But the first thing to be done was to satisfy in some way the curiosity of my Wife, who naturally wished to know something of the reasons for which the Circle had desired that mysterious interview, and of the means by which he had entered the house. Without entering into the details of the elaborate account I gave her,-an account, I fear, not quite so consistent with truth as my Readers in Spaceland might desire,-I must be content with saying that I succeeded at last in persuading her to return quietly to her household duties without eliciting from me any reference to the World of Three Dimensions. This done, I immediately sent for my Grandson; for, to confess the truth, I felt that all that I had seen and heard was in some strange way slipping away from me, like the image of a half-grasped, tantalizing dream, and I longed to essay my skill in making a first disciple.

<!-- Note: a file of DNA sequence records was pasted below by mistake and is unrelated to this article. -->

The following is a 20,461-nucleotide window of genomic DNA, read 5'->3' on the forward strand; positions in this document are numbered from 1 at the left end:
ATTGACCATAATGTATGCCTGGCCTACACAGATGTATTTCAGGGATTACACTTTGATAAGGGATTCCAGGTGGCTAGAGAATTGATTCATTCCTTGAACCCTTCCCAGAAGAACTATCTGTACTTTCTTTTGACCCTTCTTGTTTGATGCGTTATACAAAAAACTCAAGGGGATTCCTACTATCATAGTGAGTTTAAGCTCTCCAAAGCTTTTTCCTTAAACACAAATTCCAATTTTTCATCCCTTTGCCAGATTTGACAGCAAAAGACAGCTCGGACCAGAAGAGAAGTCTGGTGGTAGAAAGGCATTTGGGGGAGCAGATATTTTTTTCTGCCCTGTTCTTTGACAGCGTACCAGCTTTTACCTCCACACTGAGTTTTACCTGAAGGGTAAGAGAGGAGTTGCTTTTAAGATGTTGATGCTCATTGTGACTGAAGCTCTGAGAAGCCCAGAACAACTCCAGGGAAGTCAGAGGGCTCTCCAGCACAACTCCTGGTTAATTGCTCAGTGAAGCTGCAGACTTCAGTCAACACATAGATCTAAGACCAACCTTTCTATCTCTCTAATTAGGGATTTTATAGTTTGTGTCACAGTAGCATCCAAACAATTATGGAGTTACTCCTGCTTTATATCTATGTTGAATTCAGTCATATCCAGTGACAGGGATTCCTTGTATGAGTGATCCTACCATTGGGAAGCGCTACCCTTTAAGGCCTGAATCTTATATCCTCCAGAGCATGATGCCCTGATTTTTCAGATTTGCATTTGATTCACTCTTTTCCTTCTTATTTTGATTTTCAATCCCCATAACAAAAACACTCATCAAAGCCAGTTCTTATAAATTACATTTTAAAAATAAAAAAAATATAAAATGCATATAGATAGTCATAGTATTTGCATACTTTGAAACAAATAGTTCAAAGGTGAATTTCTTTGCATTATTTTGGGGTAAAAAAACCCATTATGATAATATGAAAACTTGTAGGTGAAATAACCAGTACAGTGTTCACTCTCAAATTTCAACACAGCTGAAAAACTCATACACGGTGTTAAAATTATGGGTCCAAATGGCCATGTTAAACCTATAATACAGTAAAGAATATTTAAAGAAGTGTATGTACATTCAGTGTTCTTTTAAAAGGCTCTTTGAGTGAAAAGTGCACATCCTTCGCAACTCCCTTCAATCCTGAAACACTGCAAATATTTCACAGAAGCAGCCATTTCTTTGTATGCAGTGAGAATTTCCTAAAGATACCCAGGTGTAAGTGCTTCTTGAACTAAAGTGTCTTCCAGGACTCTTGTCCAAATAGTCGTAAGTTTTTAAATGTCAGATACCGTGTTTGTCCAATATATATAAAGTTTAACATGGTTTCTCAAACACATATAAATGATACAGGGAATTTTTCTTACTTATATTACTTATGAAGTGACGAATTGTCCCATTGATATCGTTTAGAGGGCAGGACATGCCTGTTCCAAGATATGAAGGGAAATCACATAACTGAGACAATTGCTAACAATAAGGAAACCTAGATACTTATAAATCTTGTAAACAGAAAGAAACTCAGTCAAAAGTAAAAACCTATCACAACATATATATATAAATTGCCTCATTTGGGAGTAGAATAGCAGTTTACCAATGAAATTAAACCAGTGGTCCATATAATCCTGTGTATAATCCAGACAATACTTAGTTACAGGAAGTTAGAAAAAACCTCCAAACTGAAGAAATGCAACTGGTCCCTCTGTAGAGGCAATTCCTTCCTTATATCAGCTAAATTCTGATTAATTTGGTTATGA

When my Grandson entered the room I carefully secured the door. Then, sitting down by his side and taking our mathematical tablets,-or, as you would call them, Lines-I told him we would resume the lesson of yesterday. I taught him once more how a Point by motion in One Dimension produces a Line, and how a straight Line in Two Dimensions produces a Square. After this, forcing a laugh, I said, "And now, you scamp, you wanted to make believe that a Square may in the same way by motion 'Upward, not Northward' produce another figure, a sort of extra square in Three Dimensions. Say that again, you young rascal."